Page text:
Monday, July 23, 2007

How to Win in Iraq

That's the title of an article in "The American Conservative" magazine by William S. Lind, and he makes a hell of a lot of sense. Much of the article reflects ideas that I've written, but Mr. Lind is much more articulate than I am. So, of course, he'll be ignored.

The starting point, despite the disastrous course of the war to date, is to realize that the only possibilities for victory lie at the strategic level, not the tactical level. In part this is because we have botched the tactical level beyond redemption. While the efforts of General Petraeus and the Marines in Anbar province to apply classic counter-insurgency doctrine and protect the population instead of brutalizing it are laudatory, they come too late.

In larger part, we cannot win at the tactical level because this kind of war is not additive. You cannot win at the strategic level simply by accumulating tactical successes, as our Second-Generation, firepower/attrition-oriented military automatically assumes. The strategic level follows its own logic, and strategic victory requires a sound strategy. When, as is currently the case, we have no strategy, this fact works against us. If, however, we adopt a prudent strategy, it can work for us. Because a higher level of war trumps a lower, we can yet redeem our many tactical failures at the strategic level. In other words, we can still win.

Lind points out that a stable Iraq is possible, but a "pro-American, pro-Isreali" Iraq is not possible.

To devise a successful strategy, we must begin by defining what we mean by winning. The Bush administration, consistent with its record of military incompetence, continues to pursue the folly of maximalist objectives. It still defines victory as it did at the war’s outset: an Iraq that is an American satellite, friendly to Israel, happy to provide the U.S. with a limitless supply of oil and vast military bases from which American forces can dominate the region. None of these objectives are now attainable. None were ever attainable, no matter what our troops did. And as long as those objectives define victory, we are doomed to defeat.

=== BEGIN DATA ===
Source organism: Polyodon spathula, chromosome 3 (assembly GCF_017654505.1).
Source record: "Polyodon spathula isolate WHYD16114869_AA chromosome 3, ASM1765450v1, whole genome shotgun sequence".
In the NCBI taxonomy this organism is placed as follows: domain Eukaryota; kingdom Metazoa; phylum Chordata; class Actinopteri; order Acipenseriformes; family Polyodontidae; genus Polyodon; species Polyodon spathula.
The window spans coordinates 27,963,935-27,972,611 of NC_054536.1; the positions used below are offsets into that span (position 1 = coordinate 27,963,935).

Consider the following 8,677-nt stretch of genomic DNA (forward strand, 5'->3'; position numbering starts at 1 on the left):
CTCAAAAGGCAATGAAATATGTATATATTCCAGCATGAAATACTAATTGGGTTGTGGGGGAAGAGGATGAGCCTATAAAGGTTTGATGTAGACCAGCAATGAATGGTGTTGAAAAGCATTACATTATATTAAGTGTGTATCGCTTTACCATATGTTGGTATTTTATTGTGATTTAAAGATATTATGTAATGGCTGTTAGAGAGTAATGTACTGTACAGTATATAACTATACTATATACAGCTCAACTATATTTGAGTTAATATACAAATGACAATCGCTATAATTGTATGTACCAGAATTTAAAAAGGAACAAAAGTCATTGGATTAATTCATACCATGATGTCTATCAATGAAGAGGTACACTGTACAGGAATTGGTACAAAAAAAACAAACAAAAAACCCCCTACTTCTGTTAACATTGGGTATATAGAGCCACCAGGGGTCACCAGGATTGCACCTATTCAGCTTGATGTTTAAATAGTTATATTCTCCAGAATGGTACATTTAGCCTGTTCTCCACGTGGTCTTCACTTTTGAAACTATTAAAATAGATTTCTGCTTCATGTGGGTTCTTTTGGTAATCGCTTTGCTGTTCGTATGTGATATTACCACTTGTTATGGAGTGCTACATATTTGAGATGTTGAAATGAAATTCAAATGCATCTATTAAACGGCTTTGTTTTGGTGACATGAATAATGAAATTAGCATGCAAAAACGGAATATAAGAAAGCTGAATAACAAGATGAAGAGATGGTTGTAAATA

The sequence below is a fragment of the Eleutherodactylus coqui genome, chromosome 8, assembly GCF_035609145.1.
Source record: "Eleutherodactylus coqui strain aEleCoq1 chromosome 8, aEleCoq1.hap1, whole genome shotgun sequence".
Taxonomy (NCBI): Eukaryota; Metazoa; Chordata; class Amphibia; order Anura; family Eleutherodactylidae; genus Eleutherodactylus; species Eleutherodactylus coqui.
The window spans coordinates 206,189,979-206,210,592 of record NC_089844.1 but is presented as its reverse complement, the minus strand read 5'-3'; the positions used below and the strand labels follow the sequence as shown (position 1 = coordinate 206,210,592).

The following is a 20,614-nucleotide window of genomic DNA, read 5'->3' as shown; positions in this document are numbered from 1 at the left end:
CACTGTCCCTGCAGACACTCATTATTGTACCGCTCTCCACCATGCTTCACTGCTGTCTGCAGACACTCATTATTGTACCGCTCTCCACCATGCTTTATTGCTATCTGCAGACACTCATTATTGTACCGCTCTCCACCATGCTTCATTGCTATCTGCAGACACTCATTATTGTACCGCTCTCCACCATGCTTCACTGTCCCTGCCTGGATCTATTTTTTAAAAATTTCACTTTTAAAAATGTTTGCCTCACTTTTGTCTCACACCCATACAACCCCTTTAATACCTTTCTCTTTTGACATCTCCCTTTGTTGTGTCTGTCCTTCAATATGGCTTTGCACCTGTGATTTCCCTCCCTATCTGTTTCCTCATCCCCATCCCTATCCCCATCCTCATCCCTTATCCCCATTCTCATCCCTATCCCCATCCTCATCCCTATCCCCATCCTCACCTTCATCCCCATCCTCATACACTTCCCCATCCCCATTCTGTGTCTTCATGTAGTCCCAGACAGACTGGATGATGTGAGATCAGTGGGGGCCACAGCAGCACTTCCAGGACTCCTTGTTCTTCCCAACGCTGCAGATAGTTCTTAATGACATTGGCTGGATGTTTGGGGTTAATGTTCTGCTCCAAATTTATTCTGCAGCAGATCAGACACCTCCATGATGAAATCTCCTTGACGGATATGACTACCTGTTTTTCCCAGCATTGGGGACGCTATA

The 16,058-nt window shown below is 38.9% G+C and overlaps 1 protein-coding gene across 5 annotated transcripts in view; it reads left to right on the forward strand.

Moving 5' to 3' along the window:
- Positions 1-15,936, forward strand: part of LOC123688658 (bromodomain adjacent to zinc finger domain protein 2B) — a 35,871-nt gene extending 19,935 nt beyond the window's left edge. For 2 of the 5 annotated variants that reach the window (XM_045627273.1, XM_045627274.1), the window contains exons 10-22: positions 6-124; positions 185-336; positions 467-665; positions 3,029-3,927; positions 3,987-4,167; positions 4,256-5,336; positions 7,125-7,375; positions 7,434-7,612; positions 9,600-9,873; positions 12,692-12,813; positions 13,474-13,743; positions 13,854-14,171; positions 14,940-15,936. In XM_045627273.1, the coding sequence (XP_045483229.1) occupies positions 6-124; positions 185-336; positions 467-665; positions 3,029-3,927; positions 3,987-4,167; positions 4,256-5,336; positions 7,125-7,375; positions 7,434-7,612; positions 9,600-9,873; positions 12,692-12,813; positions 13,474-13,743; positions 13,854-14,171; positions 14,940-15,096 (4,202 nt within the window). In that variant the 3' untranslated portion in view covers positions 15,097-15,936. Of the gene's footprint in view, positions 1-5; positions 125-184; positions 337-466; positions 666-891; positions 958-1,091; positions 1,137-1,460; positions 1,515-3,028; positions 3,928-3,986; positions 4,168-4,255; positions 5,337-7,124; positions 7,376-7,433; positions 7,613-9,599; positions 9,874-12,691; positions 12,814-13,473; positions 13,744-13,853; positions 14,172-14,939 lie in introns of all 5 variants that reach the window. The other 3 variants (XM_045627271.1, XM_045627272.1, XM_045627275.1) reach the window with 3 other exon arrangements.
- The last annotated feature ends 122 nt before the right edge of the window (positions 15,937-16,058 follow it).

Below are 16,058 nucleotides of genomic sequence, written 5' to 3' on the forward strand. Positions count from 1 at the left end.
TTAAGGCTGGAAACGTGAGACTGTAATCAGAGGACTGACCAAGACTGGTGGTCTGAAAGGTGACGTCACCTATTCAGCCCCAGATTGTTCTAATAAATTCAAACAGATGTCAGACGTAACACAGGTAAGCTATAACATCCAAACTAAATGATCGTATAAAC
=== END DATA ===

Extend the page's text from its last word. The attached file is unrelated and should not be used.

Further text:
Fortunately, another objective, the one that actually matters most, may, with luck and skill, still be achieved. That objective—restoring a state in what is now the stateless region of Mesopotamia—must become our new definition of victory.

Winning the war in Iraq therefore means seeing the re-creation of an Iraqi state. I say “seeing,” not “re-creating,” because our strategy, if it is to have a chance of success, must proceed from a realistic understanding of the situation in Iraq. We do not now have the power to re-create a state in Iraq, if we ever did. That is due in part to military failure, but it has more to do with a problem of legitimacy. As a foreign, Christian invader and occupier, we cannot create any legitimate institutions in Iraq. Quite the contrary: we have the reverse Midas touch. Any institution we create, or merely approve of and support, loses its legitimacy.

The need for diplomatic engagement with Iran is an important component.

The reason a strategy to win in Iraq must begin with a rapprochement with Iran is that any real Iraqi state is likely to be allied to Iran. Even the quisling al-Maliki government cowering in the Green Zone is close to Iran. A legitimate Iraqi government, which is virtually certain to be dominated by Iraq’s Shiites, will probably be much closer.

A restored Iraqi state that is allied with Iran will quickly roll up al-Qaeda and other non-state forces in Iraq, which is the victory we most require. But the world’s perception will still be that the United States was defeated because its main regional rival, Iran, will emerge much strengthened. If Iran and America are no longer enemies, that issue becomes moot.

A rapprochement with Iran may encourage Tehran to use its influence in Iraq to promote the revival of a state, but that is in Iran’s interest in any case once it is clear American troops are withdrawing. Conversely, until it is clear that America has given up its ambitions for large, permanent military bases in Iraq, Iran must continue to promote instability in its neighbor.